Tiger Woods still 'absolutely' sure he can win another major after missing U.S. Open cut

SOUTHAMPTON, NY - JUNE 15: Tiger Woods of the United States gestures on the tenth green during the second round of the 2018 U.S. Open at Shinnecock Hills Golf Club on June 15, 2018 in Southampton, New York. (Photo by Mike Ehrmann/Getty Images) Mike Ehrmann/Getty Images

Tiger Woods still 'absolutely' sure he can win another major after missing U.S. Open cut

PGA Tour

Tiger Woods still 'absolutely' sure he can win another major after missing U.S. Open cut

SOUTHAMPTON, N.Y –  Tiger Woods was heckled on Friday morning. Not like Pedro Martinez on the mound at old Yankee Stadium-type heckling, but enough to know he wasn’t in Florida anymore.

One U.S. Open spectator was particularly mean and to the point, shouting “Real nice, Ti-gah. Looking sharp,” after Woods left his tee shot 35 yards short of the hole in a greenside bunker at the par-3 second hole, his 11th of the day.

Loosely translated, that means “welcome back” in New York, where it looks like Woods was just making a short trip to Shinnecock Hills before heading home for the weekend.

“I’m not very happy the way I played and the way I putted,” Woods said. “I’m 10 over par. So I don’t know that you can be too happy and too excited about 10 over par.”

The projected cut was 9 over when Woods’ day ended at 1:07 p.m. ET, less than 24 hours after his tournament began, and highly unlikely to move in his favor.

The Quicken Loans National is on deck in two weeks, after which Woods will lay low until the British Open at Carnoustie July 19-22. He didn’t come close to contending in the first two majors of the year and it’s clearly frustrated him. That doesn’t mean he’s waving the white flag.

After his second-round 72 Friday, Woods was asked if he’s still convinced he can win majors.

“Absolutely,” he said.

Why?

“Have you seen the way I’ve been swinging?”

Jun 15, 2018; Southampton, NY, USA; Tiger Woods reacts after he tees off the fourteenth hole during the second round of the U.S. Open golf tournament at Shinnecock Hills GC - Shinnecock Hills Golf C. Mandatory Credit: Brad Penner-USA TODAY Sports

Tiger Woods struggled early and often at the U.S. Open. (Brad Penner/USA TODAY Sports)

Very few saw him swinging at No. 10 to start the second round because it was cloudy and early, but those who did know Woods has major ammunition left. He hit a driving iron 307 yards off the tee, through the large fairway downslope, then stuffed a wedge inside three feet for a tap-in birdie.

After making the putt, he noticed the cup was ever-so-slightly misplaced in the hole. He called for a rules official and told him it needed to be fixed before the next group came through.

Nice of Woods to protect the fields he used to pummel on an weekly basis, back when missed cuts were national news rather than disappointing developments.

“They’re not easy,” Woods said. “I mean, I’ve won a few of them over the course of my career, and they’re the hardest fields and usually the hardest setups. So they’re meant to be testers and, you know, you don’t win major championships by kind of slapping all around the place and missing putts. You have to be on. And, you know, I’ve won a few majors in my career and every single one I’ve played well. And that just goes to the setup. You just can’t fake it at a major championship.”

Especially not when you’re struggling and every single shot is aired live. When Jason Day and Rory McIlroy are 10 over, you’ll likely see a birdie attempt or two and little else. It’s a point that bears repeating because Woods’ bad rounds are by far the worst professional rounds anyone witnesses in their entirety.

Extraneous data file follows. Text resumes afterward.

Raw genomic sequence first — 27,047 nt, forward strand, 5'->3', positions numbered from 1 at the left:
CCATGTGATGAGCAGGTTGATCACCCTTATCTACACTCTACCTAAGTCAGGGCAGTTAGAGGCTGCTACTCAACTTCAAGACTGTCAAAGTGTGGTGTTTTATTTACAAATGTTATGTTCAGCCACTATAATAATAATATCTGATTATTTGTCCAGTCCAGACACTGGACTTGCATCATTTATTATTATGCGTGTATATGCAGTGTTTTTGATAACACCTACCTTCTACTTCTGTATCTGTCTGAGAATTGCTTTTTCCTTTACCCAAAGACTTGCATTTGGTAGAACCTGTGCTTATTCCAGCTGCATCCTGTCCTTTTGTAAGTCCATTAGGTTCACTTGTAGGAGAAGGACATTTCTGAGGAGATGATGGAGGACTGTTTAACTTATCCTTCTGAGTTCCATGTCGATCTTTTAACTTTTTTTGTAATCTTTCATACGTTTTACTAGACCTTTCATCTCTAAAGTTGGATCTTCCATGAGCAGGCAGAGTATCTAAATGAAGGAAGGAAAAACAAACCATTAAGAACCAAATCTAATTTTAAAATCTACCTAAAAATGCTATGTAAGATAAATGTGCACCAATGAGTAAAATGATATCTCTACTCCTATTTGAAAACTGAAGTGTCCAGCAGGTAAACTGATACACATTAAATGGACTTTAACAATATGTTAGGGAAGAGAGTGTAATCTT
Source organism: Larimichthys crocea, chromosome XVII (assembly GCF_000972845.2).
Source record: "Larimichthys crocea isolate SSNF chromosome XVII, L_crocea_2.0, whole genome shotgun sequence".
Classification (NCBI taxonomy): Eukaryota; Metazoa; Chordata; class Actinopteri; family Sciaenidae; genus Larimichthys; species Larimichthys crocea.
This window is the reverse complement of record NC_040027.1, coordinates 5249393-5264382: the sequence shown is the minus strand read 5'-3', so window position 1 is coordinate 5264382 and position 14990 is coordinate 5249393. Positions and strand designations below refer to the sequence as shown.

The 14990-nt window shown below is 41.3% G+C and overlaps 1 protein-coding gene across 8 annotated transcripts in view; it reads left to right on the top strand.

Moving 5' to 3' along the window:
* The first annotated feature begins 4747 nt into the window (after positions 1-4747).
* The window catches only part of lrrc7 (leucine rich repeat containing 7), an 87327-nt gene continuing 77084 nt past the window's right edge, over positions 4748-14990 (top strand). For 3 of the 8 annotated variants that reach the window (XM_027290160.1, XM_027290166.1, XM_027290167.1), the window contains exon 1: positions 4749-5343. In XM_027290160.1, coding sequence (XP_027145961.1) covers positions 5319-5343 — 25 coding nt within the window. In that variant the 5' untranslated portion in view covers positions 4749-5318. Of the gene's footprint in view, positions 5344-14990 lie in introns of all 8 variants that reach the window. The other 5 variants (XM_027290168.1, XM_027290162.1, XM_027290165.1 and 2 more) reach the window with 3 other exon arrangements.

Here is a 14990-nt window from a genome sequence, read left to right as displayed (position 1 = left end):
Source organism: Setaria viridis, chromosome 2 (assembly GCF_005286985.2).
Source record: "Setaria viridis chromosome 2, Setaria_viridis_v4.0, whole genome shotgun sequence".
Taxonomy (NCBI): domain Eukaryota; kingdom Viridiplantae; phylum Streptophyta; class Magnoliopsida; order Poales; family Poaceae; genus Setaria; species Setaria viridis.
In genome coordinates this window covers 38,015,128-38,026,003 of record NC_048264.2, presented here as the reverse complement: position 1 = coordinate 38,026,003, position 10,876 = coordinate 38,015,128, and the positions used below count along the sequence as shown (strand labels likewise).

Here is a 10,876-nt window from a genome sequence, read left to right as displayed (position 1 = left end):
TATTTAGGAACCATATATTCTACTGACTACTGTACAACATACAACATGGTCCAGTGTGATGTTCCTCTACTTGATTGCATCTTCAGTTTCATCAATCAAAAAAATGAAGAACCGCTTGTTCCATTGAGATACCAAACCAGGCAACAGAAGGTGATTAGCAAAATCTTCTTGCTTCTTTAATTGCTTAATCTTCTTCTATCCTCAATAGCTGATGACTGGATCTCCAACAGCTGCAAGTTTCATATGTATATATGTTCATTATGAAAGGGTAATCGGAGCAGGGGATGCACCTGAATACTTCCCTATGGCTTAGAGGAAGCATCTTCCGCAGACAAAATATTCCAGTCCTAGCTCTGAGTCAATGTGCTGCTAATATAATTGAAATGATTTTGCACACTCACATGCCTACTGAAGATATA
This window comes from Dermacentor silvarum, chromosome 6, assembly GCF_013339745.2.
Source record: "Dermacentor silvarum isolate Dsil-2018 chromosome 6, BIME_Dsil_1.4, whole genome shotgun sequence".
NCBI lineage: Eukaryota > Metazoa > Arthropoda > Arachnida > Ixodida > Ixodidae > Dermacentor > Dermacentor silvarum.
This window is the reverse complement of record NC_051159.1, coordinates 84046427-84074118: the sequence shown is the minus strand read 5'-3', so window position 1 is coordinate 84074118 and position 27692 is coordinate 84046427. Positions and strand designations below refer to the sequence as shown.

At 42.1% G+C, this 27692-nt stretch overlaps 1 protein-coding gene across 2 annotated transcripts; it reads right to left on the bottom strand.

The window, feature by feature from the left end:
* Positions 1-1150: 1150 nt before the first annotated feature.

“He didn’t play that poorly,” said Justin Thomas, who was paired with Woods and moves on to the weekend at 4 over. “He just had, obviously, a couple bad holes for as hard as it played. And then today, again, he just kind of had a couple-hole stretch there that he struggled a little bit. … I don’t think you need me to tell you he’s not pleased, but I’m sure he’s closer than the score shows.”

Woods warmed up on the southernmost part of the range ahead of Thursday’s Round 1, with the player dining facility to his left and the ball distribution tent blocking him from view for most on the range. Camera operators scrambled to get whatever shot they could, but he was largely inaccessible.

Then it was go time for Round 1, a recently-shaky putter and some trouble with winds averaging 15-20 mph exposed for all to see. A brutal 8-over 78 was the result.

Tiger Woods began his round Friday on the 10th tee at 8:02 a.m. (Streeter Lecka/Getty Images)

A 78 on Thursday meant Tiger Woods was all but doomed Friday. (Streeter Lecka/Getty Images)

Friday morning he sputtered after the hot start. It rained throughout much of the round, it was cold, and he fell to 12 over with a double bogey at one, bogey at two (real nice, Ti-gah) and another bogey at six.

The sun eventually shined near the end and he finished with consecutive birdies at eight and nine, a 17-footer for birdie at the last drawing a big roar in front of the Shinnecock clubhouse.

He took off his hat and shook Thomas’ hand, and the 25-year-old patted him on the back.

This definitely wasn’t Woods’ week. As of Friday afternoon there were only nine scores of double bogey or worse at No. 1 and Woods had two of them, playing the hole 5 over. A pair of pars there and he’s easily on to the weekend. A couple putts here or there and he’s right in the mix.

In reality, the margin for error is slimmest at major championships. That’s why, thrilling as it has been to watch Woods contend for titles again after two years off, he hasn’t come close during the two weeks that matter most.

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